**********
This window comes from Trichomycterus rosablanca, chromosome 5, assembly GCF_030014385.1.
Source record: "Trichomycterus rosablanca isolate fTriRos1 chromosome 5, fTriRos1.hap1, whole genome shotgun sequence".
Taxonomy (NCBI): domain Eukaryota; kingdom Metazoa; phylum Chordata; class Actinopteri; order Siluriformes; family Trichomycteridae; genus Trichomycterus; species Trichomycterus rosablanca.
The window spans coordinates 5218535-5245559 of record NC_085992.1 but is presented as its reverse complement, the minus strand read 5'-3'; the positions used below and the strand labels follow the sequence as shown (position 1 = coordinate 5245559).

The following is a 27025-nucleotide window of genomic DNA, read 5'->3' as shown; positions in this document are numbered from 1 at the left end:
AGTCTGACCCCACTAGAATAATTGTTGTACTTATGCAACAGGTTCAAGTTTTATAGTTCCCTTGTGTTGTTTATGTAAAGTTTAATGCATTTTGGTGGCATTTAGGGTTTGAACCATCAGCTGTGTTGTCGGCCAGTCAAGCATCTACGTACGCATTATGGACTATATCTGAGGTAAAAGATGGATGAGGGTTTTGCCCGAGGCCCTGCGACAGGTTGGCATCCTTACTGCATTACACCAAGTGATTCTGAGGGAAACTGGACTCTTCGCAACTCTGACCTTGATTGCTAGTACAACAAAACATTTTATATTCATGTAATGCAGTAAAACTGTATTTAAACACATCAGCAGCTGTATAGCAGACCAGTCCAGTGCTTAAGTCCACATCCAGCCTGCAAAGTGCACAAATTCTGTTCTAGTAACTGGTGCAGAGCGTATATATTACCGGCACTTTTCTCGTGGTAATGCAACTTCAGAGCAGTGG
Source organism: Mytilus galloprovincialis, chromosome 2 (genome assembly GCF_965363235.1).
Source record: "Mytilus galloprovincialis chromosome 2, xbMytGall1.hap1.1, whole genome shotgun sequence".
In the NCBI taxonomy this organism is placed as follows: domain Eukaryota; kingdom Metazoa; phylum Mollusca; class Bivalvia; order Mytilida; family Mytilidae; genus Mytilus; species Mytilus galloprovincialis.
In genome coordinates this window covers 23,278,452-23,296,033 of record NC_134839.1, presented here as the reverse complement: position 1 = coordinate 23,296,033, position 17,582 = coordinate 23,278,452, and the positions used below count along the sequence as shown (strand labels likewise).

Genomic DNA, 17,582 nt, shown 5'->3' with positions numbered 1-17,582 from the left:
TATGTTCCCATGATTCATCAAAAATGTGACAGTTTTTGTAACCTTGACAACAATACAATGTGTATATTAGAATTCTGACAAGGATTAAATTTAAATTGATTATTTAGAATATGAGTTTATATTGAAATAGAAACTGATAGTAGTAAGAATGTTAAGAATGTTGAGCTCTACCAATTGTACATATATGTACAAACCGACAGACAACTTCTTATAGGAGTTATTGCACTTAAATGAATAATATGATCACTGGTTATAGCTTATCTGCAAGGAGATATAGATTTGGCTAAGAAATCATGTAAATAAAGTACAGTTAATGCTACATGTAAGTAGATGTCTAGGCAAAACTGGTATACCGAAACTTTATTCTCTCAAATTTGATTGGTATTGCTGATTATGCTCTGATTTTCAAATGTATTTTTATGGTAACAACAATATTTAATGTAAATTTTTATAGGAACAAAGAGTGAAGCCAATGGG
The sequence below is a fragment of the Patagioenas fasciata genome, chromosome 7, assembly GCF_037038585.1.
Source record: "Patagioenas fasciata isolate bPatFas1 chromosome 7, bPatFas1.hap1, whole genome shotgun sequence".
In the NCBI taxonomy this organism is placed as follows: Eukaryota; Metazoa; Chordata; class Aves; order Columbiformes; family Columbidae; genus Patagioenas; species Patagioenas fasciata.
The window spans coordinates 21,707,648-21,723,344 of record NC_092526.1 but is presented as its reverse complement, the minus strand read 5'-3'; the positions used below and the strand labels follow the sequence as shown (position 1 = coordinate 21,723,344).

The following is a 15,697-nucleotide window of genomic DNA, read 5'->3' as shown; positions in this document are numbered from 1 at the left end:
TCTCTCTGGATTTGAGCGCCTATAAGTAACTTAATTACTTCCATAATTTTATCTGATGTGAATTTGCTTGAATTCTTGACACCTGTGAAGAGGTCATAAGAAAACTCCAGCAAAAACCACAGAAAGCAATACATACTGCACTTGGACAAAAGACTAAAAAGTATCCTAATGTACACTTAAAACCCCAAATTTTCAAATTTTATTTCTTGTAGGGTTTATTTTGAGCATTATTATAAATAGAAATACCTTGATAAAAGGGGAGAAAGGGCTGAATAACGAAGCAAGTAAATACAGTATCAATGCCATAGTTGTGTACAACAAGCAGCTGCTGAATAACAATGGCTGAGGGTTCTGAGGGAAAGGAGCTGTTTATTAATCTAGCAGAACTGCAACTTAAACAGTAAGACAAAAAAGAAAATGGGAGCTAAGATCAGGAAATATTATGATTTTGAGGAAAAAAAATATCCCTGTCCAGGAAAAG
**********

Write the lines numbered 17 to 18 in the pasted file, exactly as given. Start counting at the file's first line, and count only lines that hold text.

The following is a 15,697-nucleotide window of genomic DNA, read 5'->3' as shown; positions in this document are numbered from 1 at the left end:
TCTCTCTGGATTTGAGCGCCTATAAGTAACTTAATTACTTCCATAATTTTATCTGATGTGAATTTGCTTGAATTCTTGACACCTGTGAAGAGGTCATAAGAAAACTCCAGCAAAAACCACAGAAAGCAATACATACTGCACTTGGACAAAAGACTAAAAAGTATCCTAATGTACACTTAAAACCCCAAATTTTCAAATTTTATTTCTTGTAGGGTTTATTTTGAGCATTATTATAAATAGAAATACCTTGATAAAAGGGGAGAAAGGGCTGAATAACGAAGCAAGTAAATACAGTATCAATGCCATAGTTGTGTACAACAAGCAGCTGCTGAATAACAATGGCTGAGGGTTCTGAGGGAAAGGAGCTGTTTATTAATCTAGCAGAACTGCAACTTAAACAGTAAGACAAAAAAGAAAATGGGAGCTAAGATCAGGAAATATTATGATTTTGAGGAAAAAAAATATCCCTGTCCAGGAAAAG